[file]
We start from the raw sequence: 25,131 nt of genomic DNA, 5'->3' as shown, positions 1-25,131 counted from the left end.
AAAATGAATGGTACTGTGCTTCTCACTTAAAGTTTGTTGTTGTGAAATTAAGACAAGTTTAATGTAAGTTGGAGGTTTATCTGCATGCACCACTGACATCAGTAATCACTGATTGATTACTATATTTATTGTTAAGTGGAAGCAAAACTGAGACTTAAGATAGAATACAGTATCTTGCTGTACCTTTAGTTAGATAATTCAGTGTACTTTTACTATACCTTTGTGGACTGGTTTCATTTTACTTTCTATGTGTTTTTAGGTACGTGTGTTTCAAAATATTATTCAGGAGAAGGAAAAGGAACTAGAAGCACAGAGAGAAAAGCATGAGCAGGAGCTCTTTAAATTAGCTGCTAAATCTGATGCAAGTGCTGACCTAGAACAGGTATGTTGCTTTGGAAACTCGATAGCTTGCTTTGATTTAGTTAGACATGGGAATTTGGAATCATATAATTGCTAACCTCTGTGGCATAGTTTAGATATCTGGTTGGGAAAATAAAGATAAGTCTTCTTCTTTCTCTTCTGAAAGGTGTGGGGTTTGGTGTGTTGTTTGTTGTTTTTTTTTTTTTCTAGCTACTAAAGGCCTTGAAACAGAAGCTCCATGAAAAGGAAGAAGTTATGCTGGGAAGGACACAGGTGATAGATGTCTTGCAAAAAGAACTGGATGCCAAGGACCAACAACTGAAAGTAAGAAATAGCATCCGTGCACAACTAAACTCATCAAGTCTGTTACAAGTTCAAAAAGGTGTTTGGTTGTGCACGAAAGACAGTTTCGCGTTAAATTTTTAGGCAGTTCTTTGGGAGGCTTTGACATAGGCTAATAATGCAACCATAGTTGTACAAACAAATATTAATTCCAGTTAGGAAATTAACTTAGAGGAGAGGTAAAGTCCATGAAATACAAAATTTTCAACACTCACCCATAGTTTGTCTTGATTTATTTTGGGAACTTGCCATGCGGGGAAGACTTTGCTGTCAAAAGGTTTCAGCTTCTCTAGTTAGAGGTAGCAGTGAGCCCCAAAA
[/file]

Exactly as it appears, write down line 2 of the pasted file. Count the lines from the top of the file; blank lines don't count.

AAAATGAATGGTACTGTGCTTCTCACTTAAAGTTTGTTGTTGTGAAATTAAGACAAGTTTAATGTAAGTTGGAGGTTTATCTGCATGCACCACTGACATCAGTAATCACTGATTGATTACTATATTTATTGTTAAGTGGAAGCAAAACTGAGACTTAAGATAGAATACAGTATCTTGCTGTACCTTTAGTTAGATAATTCAGTGTACTTTTACTATACCTTTGTGGACTGGTTTCATTTTACTTTCTATGTGTTTTTAGGTACGTGTGTTTCAAAATATTATTCAGGAGAAGGAAAAGGAACTAGAAGCACAGAGAGAAAAGCATGAGCAGGAGCTCTTTAAATTAGCTGCTAAATCTGATGCAAGTGCTGACCTAGAACAGGTATGTTGCTTTGGAAACTCGATAGCTTGCTTTGATTTAGTTAGACATGGGAATTTGGAATCATATAATTGCTAACCTCTGTGGCATAGTTTAGATATCTGGTTGGGAAAATAAAGATAAGTCTTCTTCTTTCTCTTCTGAAAGGTGTGGGGTTTGGTGTGTTGTTTGTTGTTTTTTTTTTTTTCTAGCTACTAAAGGCCTTGAAACAGAAGCTCCATGAAAAGGAAGAAGTTATGCTGGGAAGGACACAGGTGATAGATGTCTTGCAAAAAGAACTGGATGCCAAGGACCAACAACTGAAAGTAAGAAATAGCATCCGTGCACAACTAAACTCATCAAGTCTGTTACAAGTTCAAAAAGGTGTTTGGTTGTGCACGAAAGACAGTTTCGCGTTAAATTTTTAGGCAGTTCTTTGGGAGGCTTTGACATAGGCTAATAATGCAACCATAGTTGTACAAACAAATATTAATTCCAGTTAGGAAATTAACTTAGAGGAGAGGTAAAGTCCATGAAATACAAAATTTTCAACACTCACCCATAGTTTGTCTTGATTTATTTTGGGAACTTGCCATGCGGGGAAGACTTTGCTGTCAAAAGGTTTCAGCTTCTCTAGTTAGAGGTAGCAGTGAGCCCCAAAA